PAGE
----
California legislature passed a bill this week to require Kaiser Permanente to follow the same financial disclosure laws as other healthcare providers in the state. Now Gov. Gavin Newsom has 10 days to decide whether or not to sign the bill into law, mandating Kaiser to report pricing on a per-facility rather than a group basis.
Sen. Richard Pan (D-Sacramento), author of the bill, says Kaiser has long operated under a different set of rules than other hospitals and insurance companies when it comes to pricing transparency.
Specifics of the mandate state that Kaiser needs to provide more data on the revenue and profits of individual hospitals as opposed to its current practice of lumping figures into the categories of just Northern California or Southern California. Currently, Kaiser’s 35 hospitals operating in California are the only facilities—out of 400 total—that are not required to report financials on a per-facility basis.
Other new requirements for Kaiser would include breaking out revenue by type of payer at each facility and breaking out rate increases by type of service (hospital, physician, pharmacy, radiology, laboratory).
Originally introduced into the state senate in February of 2019, the bill passed 29-to-10 in the Senate and passed 58-to-13 in the House on August 22.
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The bill states:
“Existing law generally requires a healthcare facility to report specified data to the Office of Statewide Health Planning and Development (OSHPD), but requires OSHPD to establish specific reporting provisions for a health facility that receives a preponderance of its revenue from associated comprehensive group practice prepayment healthcare service plans. Existing law authorizes hospitals to report specified financial and utilization data to OSHPD, and file cost data reports with OSHPD, on a group basis, and exempts hospitals authorized to report as a group from reporting revenue separately for each revenue center.”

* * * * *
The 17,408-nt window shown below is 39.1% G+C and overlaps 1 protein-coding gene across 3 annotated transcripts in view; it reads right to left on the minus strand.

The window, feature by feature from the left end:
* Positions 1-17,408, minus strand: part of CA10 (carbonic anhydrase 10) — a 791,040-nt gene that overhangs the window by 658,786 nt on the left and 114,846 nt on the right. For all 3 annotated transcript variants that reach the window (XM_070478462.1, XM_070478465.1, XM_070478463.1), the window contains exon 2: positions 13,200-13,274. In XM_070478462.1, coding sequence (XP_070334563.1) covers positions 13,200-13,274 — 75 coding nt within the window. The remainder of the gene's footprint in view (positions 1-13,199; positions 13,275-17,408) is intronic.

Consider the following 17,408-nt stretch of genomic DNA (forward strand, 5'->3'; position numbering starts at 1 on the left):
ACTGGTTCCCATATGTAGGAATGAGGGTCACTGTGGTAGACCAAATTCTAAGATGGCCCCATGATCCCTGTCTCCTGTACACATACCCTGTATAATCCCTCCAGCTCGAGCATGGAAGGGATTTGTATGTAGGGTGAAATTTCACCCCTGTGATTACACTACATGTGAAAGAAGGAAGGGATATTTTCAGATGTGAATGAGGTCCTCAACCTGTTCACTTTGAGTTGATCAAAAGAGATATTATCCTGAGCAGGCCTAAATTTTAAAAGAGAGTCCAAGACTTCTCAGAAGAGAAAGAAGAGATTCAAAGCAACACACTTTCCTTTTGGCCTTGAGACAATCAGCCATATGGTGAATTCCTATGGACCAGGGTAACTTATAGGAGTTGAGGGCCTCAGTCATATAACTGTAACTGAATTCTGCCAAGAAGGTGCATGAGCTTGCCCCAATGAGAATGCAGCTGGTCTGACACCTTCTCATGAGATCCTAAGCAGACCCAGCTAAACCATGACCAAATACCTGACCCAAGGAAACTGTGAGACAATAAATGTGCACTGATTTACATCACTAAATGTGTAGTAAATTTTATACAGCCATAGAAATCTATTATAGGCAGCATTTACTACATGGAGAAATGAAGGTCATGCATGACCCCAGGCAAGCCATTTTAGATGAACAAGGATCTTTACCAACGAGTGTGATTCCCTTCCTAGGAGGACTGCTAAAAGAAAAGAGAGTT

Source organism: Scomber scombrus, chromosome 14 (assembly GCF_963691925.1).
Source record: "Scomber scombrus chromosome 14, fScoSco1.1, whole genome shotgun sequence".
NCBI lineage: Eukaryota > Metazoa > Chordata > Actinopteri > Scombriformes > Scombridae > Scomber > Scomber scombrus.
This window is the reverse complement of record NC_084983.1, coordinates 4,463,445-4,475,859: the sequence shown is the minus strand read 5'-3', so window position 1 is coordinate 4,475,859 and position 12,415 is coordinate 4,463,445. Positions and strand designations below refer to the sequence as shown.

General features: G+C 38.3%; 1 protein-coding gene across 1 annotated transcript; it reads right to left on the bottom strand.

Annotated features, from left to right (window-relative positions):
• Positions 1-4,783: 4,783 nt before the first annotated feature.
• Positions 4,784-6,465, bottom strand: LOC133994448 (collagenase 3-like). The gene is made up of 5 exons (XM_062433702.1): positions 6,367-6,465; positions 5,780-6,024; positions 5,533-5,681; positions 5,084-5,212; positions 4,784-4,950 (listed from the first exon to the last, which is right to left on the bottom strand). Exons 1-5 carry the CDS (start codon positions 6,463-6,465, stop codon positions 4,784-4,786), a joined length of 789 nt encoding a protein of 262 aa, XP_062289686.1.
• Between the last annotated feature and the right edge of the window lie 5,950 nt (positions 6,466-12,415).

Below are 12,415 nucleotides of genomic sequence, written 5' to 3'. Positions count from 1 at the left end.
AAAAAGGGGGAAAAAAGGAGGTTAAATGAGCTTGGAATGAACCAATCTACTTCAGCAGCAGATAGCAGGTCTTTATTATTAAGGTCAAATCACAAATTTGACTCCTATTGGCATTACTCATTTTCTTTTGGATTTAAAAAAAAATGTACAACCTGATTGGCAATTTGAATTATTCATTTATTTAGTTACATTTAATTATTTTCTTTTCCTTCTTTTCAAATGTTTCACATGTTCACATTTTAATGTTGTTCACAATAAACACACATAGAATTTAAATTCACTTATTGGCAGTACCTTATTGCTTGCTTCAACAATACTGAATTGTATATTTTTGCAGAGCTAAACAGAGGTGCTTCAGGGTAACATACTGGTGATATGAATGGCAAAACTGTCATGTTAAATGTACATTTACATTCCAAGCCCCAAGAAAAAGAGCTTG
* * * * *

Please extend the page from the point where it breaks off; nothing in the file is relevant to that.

But the new law would eliminate the authorization for hospitals to report specified financial and utilization data on a group basis, Pan said.
Instead, any health facility, including Kaiser, “that receives a preponderance of its revenue from associated comprehensive group practice prepayment health care service plans and that is operated as a unit of a coordinated group of health facilities under common management to report specified information for the group and not for each separately licensed health facility.”
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"For too long, Kaiser Permanente has operated under a different set of rules when it comes to financial transparency, and this bill will finally bring the corporation more in line with other hospitals and insurance companies," Pan said in a statement.
In order to comply with the new legislation, Kaiser estimates it would need to hire two workers per facility to compile data on a quarterly basis. Officials said they were disappointed with the legislation as it was written.
"Kaiser Permanente is not exempt from any state financial reporting data," in a statement to FierceHealthcare. "With one minor amendment to SB 343, we could have removed our opposition and reduced unnecessary costs. We are disappointed the sponsor of the bill continues to choose conflict over compromise.”
Kaiser has the largest market share in California with nearly 9 million members. It reported $79.7 billion in revenue in 2018. In the second quarter, Kaiser Permanente’s net income soared to $2 billion, a dramatic increase over the $653 million posted the year before. It has 39 hospitals and 701 medical offices and 218,853 employees. It controls more than 40% of the overall health insurance market in California, including half of the large group enrollment.